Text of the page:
Three people are dead from vicious attacks in India's Gujarat state, and police have detained 18 suspects: lions from an animal sanctuary, the BBC reports. The "arrested" lions have been gathered from the forests of Gir National Park over the past two months and are now being held in individual cages while their paw prints and excrement are examined and their behavior scrutinized to find the killer (or killers). "Man-eating lions usually get aggressive at the sight of a human being," a wildlife expert tells the BBC. And authorities think they're getting closer to closing the case. "We think we have pinpointed the guilty lion, but we are still awaiting the results of nine more animals," the state's lead forest official says.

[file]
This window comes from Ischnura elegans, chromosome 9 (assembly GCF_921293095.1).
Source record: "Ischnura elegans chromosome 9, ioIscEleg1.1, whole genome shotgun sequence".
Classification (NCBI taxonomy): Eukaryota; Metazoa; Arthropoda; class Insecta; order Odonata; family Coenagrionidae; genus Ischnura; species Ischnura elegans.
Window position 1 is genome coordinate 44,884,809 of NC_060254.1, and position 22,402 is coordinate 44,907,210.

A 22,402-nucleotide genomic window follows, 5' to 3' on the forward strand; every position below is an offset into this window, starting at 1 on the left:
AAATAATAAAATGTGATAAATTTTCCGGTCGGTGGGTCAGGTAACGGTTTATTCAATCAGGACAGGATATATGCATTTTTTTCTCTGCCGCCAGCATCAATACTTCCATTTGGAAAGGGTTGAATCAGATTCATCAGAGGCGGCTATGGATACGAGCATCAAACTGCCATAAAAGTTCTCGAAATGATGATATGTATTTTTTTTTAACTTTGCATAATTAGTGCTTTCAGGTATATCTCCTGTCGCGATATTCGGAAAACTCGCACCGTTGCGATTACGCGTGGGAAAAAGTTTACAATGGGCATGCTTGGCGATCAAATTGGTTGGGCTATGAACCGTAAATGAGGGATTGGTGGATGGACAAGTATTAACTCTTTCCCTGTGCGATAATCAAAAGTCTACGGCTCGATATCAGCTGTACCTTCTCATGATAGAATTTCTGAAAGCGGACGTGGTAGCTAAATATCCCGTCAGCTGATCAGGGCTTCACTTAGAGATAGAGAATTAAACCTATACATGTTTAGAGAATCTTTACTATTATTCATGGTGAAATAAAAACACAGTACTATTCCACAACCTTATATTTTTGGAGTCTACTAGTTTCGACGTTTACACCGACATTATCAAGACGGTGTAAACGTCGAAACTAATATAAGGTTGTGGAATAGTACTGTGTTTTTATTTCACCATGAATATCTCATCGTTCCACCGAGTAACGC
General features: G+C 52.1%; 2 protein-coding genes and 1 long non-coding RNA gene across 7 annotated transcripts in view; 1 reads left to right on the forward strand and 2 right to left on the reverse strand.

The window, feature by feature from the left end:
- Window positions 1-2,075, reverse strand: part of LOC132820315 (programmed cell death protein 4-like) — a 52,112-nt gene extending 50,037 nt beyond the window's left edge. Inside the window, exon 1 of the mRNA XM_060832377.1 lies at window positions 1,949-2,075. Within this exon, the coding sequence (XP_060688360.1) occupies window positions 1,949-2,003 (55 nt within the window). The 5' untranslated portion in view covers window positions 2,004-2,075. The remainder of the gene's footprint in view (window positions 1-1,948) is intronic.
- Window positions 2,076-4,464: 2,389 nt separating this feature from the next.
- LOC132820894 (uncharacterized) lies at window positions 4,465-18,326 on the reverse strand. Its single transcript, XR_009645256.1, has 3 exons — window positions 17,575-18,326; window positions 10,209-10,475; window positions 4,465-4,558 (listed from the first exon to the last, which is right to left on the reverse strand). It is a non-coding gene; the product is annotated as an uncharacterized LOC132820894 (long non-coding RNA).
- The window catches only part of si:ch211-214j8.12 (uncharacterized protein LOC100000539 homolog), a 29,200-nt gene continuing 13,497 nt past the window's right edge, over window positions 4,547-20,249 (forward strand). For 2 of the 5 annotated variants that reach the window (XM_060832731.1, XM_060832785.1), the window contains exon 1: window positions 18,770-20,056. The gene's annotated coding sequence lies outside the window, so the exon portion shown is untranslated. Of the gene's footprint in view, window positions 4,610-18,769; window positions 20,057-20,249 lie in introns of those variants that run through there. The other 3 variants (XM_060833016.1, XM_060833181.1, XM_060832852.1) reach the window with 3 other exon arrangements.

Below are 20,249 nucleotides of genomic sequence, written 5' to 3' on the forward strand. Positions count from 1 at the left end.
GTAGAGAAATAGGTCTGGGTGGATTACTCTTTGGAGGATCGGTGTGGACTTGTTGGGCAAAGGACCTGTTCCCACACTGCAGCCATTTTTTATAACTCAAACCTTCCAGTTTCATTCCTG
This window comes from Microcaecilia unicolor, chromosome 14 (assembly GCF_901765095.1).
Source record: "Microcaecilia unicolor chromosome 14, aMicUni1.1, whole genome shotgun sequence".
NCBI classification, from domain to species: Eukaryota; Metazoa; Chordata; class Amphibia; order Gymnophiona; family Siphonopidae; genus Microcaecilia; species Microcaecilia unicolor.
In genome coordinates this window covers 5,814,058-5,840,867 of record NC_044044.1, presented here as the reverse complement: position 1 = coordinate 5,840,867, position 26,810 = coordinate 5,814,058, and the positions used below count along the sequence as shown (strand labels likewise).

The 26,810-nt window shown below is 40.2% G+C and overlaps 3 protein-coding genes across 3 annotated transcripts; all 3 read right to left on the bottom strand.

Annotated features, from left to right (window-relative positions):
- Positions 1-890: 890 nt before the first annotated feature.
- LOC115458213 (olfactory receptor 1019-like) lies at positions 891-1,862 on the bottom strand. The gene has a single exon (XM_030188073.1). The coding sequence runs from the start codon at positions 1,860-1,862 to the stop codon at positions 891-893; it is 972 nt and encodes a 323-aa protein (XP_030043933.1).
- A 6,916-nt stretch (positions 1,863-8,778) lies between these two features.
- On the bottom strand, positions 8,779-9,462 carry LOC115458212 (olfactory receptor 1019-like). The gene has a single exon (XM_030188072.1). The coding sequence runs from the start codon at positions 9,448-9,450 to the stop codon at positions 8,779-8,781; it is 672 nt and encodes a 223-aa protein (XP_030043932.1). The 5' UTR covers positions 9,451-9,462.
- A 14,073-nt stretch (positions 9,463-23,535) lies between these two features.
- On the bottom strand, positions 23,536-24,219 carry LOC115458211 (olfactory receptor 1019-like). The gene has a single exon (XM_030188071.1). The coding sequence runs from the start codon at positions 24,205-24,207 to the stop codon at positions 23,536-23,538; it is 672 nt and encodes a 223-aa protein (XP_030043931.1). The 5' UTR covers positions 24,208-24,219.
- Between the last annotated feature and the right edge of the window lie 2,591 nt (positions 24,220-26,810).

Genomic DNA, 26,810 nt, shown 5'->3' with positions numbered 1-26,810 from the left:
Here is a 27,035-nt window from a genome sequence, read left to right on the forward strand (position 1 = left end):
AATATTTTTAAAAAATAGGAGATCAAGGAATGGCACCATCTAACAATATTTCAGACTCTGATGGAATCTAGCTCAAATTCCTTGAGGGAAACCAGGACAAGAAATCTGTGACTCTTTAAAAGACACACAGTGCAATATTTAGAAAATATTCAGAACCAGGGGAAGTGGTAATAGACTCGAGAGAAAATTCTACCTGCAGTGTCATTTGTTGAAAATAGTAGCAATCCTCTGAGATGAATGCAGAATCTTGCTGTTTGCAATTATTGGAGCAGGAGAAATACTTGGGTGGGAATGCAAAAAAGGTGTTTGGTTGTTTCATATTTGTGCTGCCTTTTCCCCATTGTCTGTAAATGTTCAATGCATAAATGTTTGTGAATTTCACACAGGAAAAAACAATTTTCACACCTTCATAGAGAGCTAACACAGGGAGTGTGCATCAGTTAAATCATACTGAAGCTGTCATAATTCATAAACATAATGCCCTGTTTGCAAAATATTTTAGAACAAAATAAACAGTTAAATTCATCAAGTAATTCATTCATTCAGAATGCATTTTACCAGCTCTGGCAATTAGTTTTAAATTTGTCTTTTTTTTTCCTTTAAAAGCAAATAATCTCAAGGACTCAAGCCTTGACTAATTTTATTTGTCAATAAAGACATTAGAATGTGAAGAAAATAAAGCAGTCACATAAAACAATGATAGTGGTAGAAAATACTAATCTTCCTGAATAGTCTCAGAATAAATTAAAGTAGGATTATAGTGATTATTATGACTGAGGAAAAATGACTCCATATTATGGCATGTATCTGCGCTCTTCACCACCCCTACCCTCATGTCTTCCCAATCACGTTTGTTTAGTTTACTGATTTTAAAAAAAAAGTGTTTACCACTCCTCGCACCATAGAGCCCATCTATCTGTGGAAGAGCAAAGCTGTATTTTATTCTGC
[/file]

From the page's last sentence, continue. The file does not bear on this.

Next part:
All of the animals in question are male, and they're all Asiatic lions, an endangered species that counts just 400 total living in the wild in Gujarat, the Washington Post reports. The sanctuary at Gir National Park can only hold 270 of them, meaning some have wandered outside of the park. The country's Supreme Court has even ordered Gujarat to move some of the lions elsewhere—not only to help ease the park's crowding situation, but also to make sure the species isn't all in one place should disease or some other disaster strike. Gujarat state has yet to relocate the lions. Six people have recently been attacked near the sanctuary, and once the killer is determined, a life sentence is in order: He'll remain caged in a zoo, while the other 17 lions will be released back into the Gir wild. (A lion that wandered away from a Kenyan national park became agitated by car horns.)